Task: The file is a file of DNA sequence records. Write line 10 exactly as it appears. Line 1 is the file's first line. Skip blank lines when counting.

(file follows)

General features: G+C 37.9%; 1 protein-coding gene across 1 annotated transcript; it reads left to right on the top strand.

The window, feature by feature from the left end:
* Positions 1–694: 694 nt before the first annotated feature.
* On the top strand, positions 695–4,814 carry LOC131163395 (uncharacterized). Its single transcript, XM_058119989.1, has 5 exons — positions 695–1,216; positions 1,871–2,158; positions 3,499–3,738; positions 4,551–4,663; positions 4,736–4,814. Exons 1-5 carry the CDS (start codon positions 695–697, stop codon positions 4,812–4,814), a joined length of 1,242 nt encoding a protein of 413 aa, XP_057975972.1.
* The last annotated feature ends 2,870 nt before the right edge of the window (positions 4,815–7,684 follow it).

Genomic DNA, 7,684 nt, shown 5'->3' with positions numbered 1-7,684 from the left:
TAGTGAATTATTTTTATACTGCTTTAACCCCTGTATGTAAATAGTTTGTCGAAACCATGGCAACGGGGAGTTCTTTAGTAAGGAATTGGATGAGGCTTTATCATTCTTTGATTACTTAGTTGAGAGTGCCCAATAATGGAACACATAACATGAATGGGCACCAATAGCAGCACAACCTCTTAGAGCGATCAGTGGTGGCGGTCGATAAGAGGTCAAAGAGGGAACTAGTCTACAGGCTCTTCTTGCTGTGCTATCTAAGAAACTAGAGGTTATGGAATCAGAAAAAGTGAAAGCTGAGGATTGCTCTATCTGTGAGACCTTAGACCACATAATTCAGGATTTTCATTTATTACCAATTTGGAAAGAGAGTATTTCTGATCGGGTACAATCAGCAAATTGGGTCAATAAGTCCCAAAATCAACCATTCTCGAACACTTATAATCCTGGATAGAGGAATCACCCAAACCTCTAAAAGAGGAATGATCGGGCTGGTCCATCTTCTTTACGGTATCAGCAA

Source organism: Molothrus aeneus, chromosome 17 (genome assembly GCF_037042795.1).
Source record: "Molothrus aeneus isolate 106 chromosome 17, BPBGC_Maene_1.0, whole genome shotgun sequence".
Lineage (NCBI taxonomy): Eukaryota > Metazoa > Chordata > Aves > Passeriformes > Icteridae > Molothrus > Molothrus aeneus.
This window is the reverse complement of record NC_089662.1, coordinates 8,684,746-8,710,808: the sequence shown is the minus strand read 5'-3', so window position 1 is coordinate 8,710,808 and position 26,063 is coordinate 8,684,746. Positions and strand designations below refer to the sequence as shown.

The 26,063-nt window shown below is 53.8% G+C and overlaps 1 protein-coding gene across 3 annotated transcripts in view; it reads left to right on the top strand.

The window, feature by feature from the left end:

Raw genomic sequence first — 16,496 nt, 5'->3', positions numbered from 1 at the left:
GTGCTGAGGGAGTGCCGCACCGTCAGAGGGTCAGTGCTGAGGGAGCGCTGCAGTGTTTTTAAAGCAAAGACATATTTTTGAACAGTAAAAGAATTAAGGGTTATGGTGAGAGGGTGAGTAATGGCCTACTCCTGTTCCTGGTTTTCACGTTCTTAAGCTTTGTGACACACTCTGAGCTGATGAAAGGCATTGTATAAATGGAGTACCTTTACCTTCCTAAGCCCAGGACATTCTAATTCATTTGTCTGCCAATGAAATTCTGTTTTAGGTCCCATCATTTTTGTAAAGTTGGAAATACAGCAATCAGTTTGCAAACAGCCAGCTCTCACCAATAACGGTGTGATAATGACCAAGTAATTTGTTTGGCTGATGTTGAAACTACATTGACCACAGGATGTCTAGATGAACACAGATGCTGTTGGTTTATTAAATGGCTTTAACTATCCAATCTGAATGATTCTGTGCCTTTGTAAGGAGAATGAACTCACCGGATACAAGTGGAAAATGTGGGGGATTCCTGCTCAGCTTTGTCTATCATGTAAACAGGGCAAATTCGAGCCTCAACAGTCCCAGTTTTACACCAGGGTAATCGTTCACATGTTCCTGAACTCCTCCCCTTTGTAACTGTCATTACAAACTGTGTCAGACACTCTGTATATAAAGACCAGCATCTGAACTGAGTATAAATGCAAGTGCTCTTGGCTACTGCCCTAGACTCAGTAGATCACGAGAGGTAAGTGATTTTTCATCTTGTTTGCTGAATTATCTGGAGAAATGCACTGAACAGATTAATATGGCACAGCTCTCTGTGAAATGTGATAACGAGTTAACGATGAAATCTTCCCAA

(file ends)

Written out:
Lineage (NCBI taxonomy): Eukaryota > Metazoa > Chordata > Aves > Passeriformes > Icteridae > Molothrus > Molothrus aeneus.